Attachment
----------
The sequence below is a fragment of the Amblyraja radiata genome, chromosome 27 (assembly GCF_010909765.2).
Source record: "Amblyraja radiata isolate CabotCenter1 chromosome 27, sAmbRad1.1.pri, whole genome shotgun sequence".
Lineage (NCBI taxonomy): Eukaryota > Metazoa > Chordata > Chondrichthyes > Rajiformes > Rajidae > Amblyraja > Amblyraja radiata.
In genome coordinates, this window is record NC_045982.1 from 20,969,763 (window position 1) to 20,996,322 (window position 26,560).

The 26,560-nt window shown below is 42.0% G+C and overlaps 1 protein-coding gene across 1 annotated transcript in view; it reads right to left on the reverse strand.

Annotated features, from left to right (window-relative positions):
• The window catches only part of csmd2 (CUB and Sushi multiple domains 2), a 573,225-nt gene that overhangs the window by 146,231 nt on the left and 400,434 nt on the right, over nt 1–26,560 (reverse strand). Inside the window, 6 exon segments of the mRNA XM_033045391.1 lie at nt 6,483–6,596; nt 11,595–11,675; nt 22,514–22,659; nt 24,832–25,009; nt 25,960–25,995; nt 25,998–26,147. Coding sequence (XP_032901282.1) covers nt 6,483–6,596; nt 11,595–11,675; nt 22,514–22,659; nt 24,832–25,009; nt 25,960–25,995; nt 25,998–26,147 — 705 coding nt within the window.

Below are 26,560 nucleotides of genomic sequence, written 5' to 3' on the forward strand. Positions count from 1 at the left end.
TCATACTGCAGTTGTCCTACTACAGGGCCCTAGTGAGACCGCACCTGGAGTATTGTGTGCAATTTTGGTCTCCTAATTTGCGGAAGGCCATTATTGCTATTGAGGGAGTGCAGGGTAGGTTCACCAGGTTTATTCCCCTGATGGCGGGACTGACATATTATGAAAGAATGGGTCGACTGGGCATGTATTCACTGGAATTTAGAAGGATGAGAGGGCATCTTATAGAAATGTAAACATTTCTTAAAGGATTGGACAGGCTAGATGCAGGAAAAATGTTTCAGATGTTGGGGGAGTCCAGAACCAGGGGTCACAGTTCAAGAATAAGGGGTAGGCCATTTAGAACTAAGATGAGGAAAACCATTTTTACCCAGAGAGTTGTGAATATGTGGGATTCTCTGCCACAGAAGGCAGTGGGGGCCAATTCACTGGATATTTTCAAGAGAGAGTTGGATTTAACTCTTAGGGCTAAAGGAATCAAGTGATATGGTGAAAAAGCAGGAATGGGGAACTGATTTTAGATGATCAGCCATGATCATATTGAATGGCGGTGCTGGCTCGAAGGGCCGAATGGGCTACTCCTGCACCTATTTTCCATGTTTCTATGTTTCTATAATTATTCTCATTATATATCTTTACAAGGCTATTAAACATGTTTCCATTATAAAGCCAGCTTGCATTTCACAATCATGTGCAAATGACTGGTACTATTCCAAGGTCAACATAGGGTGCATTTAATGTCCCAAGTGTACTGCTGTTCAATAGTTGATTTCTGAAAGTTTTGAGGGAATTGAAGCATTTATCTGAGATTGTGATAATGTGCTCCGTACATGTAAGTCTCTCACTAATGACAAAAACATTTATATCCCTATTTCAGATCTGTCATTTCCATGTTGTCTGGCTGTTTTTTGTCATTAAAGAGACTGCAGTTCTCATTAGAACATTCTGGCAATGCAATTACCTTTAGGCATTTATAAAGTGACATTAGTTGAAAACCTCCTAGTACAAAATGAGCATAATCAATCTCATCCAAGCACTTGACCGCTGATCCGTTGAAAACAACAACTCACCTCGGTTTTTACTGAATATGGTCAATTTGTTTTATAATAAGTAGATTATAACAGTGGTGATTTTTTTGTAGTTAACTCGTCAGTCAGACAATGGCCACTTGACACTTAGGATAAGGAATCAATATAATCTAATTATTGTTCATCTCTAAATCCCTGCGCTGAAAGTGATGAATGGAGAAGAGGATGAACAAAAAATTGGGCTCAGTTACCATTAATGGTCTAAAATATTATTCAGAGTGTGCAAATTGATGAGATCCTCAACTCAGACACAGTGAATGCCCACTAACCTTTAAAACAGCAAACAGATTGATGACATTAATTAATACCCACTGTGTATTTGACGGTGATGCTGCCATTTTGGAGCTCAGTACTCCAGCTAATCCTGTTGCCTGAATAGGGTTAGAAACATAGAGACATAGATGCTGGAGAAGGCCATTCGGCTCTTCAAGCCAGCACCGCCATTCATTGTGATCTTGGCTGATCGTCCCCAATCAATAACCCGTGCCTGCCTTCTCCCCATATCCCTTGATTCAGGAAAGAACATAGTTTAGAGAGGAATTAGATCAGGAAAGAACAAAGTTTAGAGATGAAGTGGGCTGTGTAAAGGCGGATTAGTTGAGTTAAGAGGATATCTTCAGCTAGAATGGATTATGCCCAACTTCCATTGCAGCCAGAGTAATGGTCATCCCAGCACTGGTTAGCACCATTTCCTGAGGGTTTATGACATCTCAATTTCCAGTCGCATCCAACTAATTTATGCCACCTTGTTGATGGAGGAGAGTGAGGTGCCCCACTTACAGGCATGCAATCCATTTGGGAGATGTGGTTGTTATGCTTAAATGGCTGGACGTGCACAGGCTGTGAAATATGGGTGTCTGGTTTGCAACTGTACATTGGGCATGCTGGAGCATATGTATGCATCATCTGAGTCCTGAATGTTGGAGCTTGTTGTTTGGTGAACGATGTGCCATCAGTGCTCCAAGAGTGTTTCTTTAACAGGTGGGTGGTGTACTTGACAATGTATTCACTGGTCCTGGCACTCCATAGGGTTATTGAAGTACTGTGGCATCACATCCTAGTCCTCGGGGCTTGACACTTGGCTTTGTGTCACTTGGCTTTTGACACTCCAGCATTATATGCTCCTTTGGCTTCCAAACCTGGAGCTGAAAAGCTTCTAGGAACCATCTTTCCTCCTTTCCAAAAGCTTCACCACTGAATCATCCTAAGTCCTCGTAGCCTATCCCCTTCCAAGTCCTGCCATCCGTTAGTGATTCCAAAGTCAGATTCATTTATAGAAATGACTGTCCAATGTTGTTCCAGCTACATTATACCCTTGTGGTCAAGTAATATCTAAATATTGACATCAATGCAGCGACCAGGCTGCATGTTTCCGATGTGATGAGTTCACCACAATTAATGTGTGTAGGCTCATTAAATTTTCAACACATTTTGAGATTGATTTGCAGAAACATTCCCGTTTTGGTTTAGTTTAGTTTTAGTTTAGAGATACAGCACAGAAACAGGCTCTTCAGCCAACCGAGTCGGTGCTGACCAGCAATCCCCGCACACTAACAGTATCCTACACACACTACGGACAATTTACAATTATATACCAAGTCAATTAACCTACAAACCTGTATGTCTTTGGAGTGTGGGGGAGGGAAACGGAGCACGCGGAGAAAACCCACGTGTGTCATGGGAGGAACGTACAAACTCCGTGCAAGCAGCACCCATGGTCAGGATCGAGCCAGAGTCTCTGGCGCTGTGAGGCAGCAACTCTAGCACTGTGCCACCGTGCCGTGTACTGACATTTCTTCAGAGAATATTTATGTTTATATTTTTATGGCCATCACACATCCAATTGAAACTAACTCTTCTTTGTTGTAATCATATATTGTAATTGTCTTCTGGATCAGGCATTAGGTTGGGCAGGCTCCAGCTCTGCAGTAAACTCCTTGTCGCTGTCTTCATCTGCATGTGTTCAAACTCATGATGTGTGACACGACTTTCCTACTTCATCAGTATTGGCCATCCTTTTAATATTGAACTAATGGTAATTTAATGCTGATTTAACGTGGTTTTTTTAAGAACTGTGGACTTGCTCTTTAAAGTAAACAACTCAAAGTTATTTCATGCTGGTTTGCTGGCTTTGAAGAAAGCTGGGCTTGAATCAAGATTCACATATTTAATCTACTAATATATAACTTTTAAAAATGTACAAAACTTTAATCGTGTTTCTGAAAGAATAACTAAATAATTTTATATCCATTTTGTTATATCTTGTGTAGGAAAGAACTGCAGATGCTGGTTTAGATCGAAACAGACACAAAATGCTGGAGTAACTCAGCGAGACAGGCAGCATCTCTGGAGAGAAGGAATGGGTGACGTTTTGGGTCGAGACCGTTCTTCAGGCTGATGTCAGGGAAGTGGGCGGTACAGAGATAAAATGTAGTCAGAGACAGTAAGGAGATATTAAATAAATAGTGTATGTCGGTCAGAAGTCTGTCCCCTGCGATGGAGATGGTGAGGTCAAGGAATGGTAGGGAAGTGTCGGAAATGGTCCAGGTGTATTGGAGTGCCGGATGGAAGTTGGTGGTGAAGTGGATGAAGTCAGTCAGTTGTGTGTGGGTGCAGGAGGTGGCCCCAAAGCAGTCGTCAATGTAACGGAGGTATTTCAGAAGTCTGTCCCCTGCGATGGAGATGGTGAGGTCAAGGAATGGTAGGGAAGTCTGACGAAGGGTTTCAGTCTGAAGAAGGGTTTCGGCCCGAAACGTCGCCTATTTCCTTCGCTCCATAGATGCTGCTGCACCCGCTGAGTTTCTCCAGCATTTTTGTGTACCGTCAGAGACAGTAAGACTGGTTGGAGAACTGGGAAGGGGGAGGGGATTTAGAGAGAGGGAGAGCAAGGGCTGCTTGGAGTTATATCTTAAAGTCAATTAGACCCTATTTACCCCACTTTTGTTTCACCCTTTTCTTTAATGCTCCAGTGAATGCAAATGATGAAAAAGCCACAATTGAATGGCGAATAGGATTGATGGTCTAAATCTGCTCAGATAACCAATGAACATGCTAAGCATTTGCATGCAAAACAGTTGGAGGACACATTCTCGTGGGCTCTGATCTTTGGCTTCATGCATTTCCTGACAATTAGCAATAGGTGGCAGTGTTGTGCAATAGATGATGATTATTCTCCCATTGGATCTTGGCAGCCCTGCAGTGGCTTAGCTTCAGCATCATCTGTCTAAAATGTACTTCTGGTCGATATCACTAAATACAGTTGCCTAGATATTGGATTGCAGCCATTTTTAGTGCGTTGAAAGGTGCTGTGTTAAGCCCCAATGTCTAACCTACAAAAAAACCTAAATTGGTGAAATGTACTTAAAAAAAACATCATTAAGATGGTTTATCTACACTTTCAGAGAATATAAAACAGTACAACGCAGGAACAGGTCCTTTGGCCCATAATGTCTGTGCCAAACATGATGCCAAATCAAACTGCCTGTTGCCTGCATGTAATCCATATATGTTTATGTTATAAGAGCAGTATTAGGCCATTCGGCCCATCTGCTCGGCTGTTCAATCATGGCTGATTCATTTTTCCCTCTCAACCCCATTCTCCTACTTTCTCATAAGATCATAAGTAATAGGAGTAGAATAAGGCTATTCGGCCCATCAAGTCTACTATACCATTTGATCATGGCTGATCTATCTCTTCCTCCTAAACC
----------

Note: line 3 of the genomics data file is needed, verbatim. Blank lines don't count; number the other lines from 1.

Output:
Lineage (NCBI taxonomy): Eukaryota > Metazoa > Chordata > Chondrichthyes > Rajiformes > Rajidae > Amblyraja > Amblyraja radiata.